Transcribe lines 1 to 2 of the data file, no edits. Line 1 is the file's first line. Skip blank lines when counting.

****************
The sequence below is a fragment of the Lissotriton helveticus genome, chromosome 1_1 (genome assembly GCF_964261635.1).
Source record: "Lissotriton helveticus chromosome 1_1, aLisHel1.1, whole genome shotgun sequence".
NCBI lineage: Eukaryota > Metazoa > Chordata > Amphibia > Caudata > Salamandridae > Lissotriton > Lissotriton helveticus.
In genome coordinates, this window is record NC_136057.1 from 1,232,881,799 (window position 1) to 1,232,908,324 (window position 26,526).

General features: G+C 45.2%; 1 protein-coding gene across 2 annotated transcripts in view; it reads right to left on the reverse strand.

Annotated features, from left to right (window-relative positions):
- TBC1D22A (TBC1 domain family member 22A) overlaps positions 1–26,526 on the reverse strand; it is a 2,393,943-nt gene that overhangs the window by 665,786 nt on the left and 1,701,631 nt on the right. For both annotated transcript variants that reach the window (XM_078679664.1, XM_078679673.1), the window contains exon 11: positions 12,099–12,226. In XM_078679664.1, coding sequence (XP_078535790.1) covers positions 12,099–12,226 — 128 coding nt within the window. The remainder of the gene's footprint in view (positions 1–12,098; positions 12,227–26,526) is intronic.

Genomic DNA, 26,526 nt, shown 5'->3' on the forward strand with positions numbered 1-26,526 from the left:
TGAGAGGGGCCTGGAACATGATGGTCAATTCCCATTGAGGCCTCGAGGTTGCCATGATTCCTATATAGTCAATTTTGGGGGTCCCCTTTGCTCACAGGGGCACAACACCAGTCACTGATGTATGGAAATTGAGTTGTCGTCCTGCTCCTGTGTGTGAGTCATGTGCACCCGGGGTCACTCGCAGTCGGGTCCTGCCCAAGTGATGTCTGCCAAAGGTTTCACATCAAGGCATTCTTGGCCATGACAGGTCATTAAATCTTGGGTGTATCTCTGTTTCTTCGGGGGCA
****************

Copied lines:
The sequence below is a fragment of the Lissotriton helveticus genome, chromosome 1_1 (genome assembly GCF_964261635.1).
Source record: "Lissotriton helveticus chromosome 1_1, aLisHel1.1, whole genome shotgun sequence".